Reviewby Theron Martin,
Genshiken + Kujibiki Unbalance
DVD 1: Volume 1 + Box
Sasahara Kanji, a shy college freshman into anime and manga, decides to check out the Society for the Study of Modern Visual Culture (aka Genshiken) during club recruitment. There he meets fellow freshmen recruits Kosaka, a pretty-boy gamer geek, and Saki, Kosaka's non-fan girlfriend, and, later on, cosplay enthusiast Ohno. Amongst them and the more senior otaku he finds a place where he can not only feel comfortable and accepted but learn to aspire to new levels of otakudom. Outsider Saki, meanwhile, tries to comprehend the nature of the otaku while attempting to distract Kosaka back into what she regards as a more normal mode of behavior.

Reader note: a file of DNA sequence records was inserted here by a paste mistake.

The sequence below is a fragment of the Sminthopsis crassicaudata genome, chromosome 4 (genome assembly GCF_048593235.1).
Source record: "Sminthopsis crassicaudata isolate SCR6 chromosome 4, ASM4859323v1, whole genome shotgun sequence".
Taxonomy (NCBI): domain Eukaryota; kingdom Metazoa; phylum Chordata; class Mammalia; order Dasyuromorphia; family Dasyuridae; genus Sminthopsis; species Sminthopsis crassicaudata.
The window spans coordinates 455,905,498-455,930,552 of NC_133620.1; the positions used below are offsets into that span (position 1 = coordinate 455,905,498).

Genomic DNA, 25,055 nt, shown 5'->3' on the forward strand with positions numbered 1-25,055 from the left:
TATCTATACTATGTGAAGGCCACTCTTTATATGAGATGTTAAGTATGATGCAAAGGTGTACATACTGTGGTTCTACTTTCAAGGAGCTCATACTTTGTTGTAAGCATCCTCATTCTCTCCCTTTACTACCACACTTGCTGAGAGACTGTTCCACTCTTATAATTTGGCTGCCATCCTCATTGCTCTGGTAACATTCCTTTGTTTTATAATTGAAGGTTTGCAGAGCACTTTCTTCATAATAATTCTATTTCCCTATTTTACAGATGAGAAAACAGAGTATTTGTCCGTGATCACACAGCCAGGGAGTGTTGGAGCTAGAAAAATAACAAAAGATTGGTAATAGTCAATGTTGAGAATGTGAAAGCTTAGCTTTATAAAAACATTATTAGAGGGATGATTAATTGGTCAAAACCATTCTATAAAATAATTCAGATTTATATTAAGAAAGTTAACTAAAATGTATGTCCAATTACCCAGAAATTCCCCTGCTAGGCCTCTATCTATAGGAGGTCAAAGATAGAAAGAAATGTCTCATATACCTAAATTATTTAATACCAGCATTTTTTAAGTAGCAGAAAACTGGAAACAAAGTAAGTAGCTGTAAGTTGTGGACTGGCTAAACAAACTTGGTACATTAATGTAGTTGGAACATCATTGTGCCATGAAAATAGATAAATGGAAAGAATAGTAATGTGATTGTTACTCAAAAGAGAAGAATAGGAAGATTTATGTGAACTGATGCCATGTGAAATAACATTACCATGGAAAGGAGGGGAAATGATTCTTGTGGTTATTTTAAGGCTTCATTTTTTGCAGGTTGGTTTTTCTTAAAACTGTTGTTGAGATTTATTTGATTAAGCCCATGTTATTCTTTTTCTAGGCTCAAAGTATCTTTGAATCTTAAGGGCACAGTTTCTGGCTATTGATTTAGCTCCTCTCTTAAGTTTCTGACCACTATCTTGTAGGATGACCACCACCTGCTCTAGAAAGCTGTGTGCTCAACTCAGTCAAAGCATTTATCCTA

A popular point of interest and discussion for Genshiken is the popular anime Kujibiki Unbalance, about a boy named Chihiro who wins a lottery to get into an exclusive high school heavily centered around competition, where he meets a girl who's a total mushroom freak and another girl who's both the Class President and a love from his childhood.